Builders working on a multi-million pound leisure development in Streatham have unearthed a piece of history in the form of time capsule that had lain untouched for 86 years.
They made the unexpected discovery under the foundation stone of the old Streatham Leisure Centre, which is currently being taken down to make way for the brand new Streatham Hub development which will include a brand new ice rink, leisure centre and swimming pool.
The capsule was buried when the old ‘Streatham Baths’ were being built, probably on 29 April 1926 by Alderman AW Mathias, the then Mayor of Wandsworth, and before boundary changes brought Streatham into the London Borough of Lambeth in 1964.
The builders who made the discovery handed it over to Lambeth Council and it was taken to Lambeth Archives, the borough’s record office and local history library, where it was opened for the first time by Cllr Florence Nosegbe, Cllr Nigel Haselden and Local Studies Librarian Fiona Price on Thursday 9th February.
Among the artefacts found inside were copies of contemporary local newspapers, the Streatham Times and Wandsworth Borough News. The Streatham Times front page article from April 23rd 1926 reported the success of shop window dressing competition organised by the council to encourage people to shop at local businesses, something that continues to this day with the council’s ‘Streatham best dressed shop window’ competition running every Christmas.
Other stories included the conviction of a man from Balham for the theft of a metal engine case, suggesting that scrap metal theft is not just a modern problem. The latest silent film of Lambeth born Charlie Chaplin, The Gold Rush, was the show not to miss at the Broadway Palace in Tooting the newspapers reveal, and an advert reveals that a new semi-detached house in Telford Avenue, Streatham, was on sale for what today seems an unbelievable bargain, at £995.
The capsule also contained detailed council papers documenting the minutes of meetings to decide upon the building of the Streatham Baths – later renamed Streatham Leisure Centre – which opened in 1927. The contents will now be stored at the Lambeth Archives, Knatchbull Road, as a permanent and important historical record of Streatham’s past.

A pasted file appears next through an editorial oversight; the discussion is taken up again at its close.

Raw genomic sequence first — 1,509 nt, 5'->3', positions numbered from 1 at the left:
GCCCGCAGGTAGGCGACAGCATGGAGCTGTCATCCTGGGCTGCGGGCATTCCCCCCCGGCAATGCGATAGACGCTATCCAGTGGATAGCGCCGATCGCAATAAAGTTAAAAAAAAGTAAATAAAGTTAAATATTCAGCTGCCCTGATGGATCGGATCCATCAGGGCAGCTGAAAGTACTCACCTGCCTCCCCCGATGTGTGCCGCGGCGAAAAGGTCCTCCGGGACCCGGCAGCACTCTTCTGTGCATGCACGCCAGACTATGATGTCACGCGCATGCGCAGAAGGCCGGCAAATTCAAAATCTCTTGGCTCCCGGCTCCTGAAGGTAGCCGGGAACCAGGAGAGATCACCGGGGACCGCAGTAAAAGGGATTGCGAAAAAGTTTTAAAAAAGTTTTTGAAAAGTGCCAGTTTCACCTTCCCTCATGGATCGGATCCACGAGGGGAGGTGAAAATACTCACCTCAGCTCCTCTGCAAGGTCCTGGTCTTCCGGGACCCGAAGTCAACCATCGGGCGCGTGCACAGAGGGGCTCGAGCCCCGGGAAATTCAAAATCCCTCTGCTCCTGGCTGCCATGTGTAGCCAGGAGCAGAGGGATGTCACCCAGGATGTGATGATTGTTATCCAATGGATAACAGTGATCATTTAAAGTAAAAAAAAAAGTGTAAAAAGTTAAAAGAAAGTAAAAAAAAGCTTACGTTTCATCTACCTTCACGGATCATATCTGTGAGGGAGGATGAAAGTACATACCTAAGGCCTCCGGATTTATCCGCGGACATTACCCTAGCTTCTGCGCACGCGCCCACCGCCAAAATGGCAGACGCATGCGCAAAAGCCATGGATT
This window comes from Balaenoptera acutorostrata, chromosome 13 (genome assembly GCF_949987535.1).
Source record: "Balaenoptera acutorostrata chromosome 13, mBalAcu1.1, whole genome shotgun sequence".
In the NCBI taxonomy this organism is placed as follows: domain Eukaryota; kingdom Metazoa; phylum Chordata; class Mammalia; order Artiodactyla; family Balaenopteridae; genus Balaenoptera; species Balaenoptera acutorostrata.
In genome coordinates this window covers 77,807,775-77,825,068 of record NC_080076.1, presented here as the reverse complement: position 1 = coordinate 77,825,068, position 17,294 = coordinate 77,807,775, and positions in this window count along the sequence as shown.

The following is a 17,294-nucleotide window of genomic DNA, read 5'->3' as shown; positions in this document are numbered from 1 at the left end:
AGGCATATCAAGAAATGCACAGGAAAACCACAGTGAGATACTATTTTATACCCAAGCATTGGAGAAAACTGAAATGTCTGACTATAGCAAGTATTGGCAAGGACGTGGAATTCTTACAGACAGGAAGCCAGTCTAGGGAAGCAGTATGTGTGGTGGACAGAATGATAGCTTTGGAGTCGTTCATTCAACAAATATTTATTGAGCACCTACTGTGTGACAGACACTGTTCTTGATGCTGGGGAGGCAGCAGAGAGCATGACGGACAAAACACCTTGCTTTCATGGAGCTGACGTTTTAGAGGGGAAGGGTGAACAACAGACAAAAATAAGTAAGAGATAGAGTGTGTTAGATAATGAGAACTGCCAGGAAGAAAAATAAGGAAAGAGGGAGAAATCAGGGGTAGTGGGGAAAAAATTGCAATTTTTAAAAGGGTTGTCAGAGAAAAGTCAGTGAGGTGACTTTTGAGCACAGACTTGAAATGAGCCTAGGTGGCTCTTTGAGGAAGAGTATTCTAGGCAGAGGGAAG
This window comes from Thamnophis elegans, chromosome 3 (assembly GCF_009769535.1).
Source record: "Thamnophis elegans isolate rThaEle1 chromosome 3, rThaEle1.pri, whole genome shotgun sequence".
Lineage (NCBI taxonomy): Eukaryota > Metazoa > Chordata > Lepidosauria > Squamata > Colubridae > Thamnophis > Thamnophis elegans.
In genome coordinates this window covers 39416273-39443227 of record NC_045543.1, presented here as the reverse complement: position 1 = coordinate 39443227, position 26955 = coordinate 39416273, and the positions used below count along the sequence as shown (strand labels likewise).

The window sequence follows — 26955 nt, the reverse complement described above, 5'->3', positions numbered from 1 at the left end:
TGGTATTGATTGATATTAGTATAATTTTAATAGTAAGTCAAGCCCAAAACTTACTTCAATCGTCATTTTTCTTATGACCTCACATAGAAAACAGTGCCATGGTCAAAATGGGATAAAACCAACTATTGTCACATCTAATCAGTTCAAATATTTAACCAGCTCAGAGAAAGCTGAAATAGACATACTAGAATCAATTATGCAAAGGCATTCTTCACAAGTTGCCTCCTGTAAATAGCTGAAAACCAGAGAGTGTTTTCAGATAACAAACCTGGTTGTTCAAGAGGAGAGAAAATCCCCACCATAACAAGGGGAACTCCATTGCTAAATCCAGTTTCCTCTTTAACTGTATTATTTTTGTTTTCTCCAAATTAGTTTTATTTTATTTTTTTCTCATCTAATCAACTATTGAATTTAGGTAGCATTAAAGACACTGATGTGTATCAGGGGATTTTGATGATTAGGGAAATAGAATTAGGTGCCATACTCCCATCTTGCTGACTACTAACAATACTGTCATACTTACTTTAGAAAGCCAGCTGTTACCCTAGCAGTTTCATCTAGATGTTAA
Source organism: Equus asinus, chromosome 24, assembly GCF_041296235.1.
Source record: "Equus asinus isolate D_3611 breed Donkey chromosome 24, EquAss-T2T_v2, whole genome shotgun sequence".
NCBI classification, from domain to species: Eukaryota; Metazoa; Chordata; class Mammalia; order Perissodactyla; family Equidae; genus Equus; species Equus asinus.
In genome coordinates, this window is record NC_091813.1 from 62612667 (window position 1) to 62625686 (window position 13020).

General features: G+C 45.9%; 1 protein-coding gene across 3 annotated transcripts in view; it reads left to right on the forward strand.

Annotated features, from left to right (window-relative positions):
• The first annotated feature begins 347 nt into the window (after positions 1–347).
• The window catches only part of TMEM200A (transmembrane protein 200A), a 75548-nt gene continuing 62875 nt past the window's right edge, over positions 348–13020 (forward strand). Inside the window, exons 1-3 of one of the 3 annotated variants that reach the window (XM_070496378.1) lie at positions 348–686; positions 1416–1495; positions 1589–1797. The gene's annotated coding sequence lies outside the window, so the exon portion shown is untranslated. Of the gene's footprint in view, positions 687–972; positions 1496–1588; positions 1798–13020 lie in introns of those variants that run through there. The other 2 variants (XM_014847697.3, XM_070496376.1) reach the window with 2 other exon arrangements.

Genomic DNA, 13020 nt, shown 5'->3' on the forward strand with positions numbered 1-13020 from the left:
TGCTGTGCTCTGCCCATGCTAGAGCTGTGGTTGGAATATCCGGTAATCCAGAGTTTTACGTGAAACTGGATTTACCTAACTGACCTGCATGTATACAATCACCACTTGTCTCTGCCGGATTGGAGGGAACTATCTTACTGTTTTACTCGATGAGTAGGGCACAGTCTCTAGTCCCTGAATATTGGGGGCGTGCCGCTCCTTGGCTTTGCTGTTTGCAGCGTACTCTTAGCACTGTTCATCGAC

Cllr Nigel Haselden, Cabinet Member for Regeneration, said: “Nobody knew the time capsule was there until the workmen stumbled upon it so it’s a fascinating piece of history and a real surprise. It was quite a strange feeling opening it for the first time and touching something that had lain undisturbed for almost a century. Reading the newspapers it was interesting to see how much had changed, but also how familiar some of the stories and issues were.
“I’m hoping we are able to rebury a new time capsule at Streatham Hub – it would be fascinating to think of people in another 100 years time following in our footsteps and learning about life in 2012 through artefacts we had buried.”
Fiona Price, Local Studies librarian, Lambeth Archives said: “Our mission at Lambeth Archives is to provide a full record of Lambeth and its people which includes preserving records of the activities of the council. This is a record of previous activities in the borough, albeit that this record was laid down by the councillors of the Metropolitan Borough of Wandsworth, prior to the boundary changes and we are very happy to receive it for preservation for future generations, at Lambeth Archives.”
The capsule was unearthed by construction workers working for VINCI Construction UK, the contractors on the Streatham Hub Scheme. The Streatham Hub development is a partnership between Lambeth Council and Tesco which will breathe new life into Streatham and provide world class facilities for the whole community. The fantastic new facilities are expected to be completed in 2013 and will include:
- a full-size ice rink with around 1,000 spectator seats
- a modern leisure centre, including a swimming pool
- 250 new homes, including affordable homes a Tesco store on Streatham High Road near to Streatham Station.
- 600 new jobs
A new history book “Lambeth Architecture 1914-1939” by Edmund Bird, is currently being produced jointly between Lambeth Archives and the Lambeth Local History Forum. It is a follow up to the book “Lambeth’s Edwardian Splendours” published in 2010, and it should be published in April this year.